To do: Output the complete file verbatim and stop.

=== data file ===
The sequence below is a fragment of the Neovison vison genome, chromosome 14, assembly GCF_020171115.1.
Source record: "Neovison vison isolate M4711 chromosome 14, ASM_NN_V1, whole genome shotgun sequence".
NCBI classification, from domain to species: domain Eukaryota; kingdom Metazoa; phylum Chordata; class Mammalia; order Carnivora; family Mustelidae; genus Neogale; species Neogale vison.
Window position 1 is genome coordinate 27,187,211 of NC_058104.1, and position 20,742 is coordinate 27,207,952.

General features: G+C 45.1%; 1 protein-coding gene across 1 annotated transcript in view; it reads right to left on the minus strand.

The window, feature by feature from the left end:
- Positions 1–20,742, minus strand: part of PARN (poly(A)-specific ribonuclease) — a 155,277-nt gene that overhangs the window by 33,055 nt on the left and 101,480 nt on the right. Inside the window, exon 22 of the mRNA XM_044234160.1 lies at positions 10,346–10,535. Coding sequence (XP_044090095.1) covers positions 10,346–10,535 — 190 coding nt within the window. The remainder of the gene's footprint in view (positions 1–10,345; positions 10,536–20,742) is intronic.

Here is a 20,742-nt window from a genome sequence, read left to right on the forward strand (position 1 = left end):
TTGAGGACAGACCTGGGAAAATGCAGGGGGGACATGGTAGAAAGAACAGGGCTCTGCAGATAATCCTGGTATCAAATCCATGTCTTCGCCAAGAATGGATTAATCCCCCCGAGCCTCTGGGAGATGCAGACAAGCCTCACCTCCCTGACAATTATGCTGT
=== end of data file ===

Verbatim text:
The sequence below is a fragment of the Neovison vison genome, chromosome 14, assembly GCF_020171115.1.
Source record: "Neovison vison isolate M4711 chromosome 14, ASM_NN_V1, whole genome shotgun sequence".
NCBI classification, from domain to species: domain Eukaryota; kingdom Metazoa; phylum Chordata; class Mammalia; order Carnivora; family Mustelidae; genus Neogale; species Neogale vison.
Window position 1 is genome coordinate 27,187,211 of NC_058104.1, and position 20,742 is coordinate 27,207,952.

General features: G+C 45.1%; 1 protein-coding gene across 1 annotated transcript in view; it reads right to left on the minus strand.

The window, feature by feature from the left end:
- Positions 1–20,742, minus strand: part of PARN (poly(A)-specific ribonuclease) — a 155,277-nt gene that overhangs the window by 33,055 nt on the left and 101,480 nt on the right. Inside the window, exon 22 of the mRNA XM_044234160.1 lies at positions 10,346–10,535. Coding sequence (XP_044090095.1) covers positions 10,346–10,535 — 190 coding nt within the window. The remainder of the gene's footprint in view (positions 1–10,345; positions 10,536–20,742) is intronic.

Here is a 20,742-nt window from a genome sequence, read left to right on the forward strand (position 1 = left end):
TTGAGGACAGACCTGGGAAAATGCAGGGGGGACATGGTAGAAAGAACAGGGCTCTGCAGATAATCCTGGTATCAAATCCATGTCTTCGCCAAGAATGGATTAATCCCCCCGAGCCTCTGGGAGATGCAGACAAGCCTCACCTCCCTGACAATTATGCTGT